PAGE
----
Su-Ma had an awful suspicion that she didn't want to follow up on. Her phone rang, startling a squeak out of her. Her new ringtone, Petra's song, "Not of This World," earned grins and chuckles from the other three. She stuck her tongue out at Sophie and tapped the screen to answer the call, expecting it to simply be another telemarketer. The song was specifically chosen as the general ringtone, for numbers and contacts she didn't know or hadn't classified or blocked.

"Yeah, who is this?" a scratchy-young female voice demanded as soon as she said hello.

"This is the owner of this phone. Who are you calling for?"

From the corner of her eye, Su-Ma saw Vincent open his eyes and raise his head, and her stomach felt like it dropped another five inches. She had hoped he was asleep. That meant she wasn't going to be able to put off reporting to him about George any longer.

"Listen, smart--" The caller sighed. "Sorry, kind of nervous."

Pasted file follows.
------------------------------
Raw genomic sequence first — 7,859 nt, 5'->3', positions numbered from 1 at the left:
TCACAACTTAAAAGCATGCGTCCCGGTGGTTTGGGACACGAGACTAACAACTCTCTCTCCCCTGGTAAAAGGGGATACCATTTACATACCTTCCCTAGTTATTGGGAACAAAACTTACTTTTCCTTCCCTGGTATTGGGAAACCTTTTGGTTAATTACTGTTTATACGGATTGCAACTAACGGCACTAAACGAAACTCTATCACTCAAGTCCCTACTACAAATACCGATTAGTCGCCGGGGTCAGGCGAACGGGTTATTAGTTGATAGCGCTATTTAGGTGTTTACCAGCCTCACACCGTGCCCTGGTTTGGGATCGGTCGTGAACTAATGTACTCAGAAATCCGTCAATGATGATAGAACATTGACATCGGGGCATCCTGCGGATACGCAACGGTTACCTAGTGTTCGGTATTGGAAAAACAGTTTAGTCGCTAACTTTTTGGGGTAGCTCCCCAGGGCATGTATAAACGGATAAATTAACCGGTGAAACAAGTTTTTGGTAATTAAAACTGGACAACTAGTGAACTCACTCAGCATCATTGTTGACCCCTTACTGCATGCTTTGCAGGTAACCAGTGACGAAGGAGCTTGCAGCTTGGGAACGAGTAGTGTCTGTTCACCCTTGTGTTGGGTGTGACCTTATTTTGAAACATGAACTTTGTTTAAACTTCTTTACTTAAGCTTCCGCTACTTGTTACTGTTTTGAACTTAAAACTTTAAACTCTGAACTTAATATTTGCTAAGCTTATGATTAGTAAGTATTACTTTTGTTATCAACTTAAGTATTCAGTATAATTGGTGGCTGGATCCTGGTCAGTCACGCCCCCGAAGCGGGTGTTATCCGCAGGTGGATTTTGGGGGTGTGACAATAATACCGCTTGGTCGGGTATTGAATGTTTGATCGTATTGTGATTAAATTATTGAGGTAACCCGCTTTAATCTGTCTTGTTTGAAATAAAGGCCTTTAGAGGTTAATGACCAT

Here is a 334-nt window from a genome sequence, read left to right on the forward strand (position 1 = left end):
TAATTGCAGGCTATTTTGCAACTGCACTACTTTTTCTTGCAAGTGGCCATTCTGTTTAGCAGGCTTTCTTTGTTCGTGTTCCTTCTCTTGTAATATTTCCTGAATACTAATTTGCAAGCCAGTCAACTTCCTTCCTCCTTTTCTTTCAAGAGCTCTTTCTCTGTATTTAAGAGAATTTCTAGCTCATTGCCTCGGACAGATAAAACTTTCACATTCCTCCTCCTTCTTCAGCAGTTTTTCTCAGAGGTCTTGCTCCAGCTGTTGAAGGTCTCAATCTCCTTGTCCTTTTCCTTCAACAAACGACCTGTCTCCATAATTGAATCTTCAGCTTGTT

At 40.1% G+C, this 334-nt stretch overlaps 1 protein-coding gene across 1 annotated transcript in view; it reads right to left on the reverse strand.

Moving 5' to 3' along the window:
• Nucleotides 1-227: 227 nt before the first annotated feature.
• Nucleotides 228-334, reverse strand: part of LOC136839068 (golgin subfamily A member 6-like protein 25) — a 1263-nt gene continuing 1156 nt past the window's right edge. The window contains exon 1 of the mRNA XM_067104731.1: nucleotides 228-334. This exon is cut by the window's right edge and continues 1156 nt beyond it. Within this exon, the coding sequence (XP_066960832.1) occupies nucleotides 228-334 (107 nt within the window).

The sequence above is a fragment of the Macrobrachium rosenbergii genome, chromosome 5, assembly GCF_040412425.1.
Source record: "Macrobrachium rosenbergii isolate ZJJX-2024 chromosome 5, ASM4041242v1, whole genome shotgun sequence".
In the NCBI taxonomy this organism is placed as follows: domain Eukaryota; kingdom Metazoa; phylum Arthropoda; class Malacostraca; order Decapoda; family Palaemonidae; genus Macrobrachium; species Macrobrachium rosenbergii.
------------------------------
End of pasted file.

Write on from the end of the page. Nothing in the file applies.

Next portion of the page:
"Who are you calling to talk to? Chances are pretty good this is a wrong number, since it's--"

No, the worst thing she could do would be to admit to someone who might turn out to be trouble, that this was an unlisted number. Her leg ached enough to make it twitch. Maybe moving would help. Offering an embarrassed smile to Elizabeth, Carter, and Sophie, she got up and went down the far side of the patio, off the end where Vincent wasn't lying.

"I really think this is a wrong number," she said.

"Sorry. I started off wrong. Look, I'm trying to catch up with Sue-Marie Stankiwiecz."

"Why?" escaped her nearly in a yelp. Su-Ma stumbled on the last step. She glanced over her shoulder, but no one seemed to be watching her. "How did you get this number?"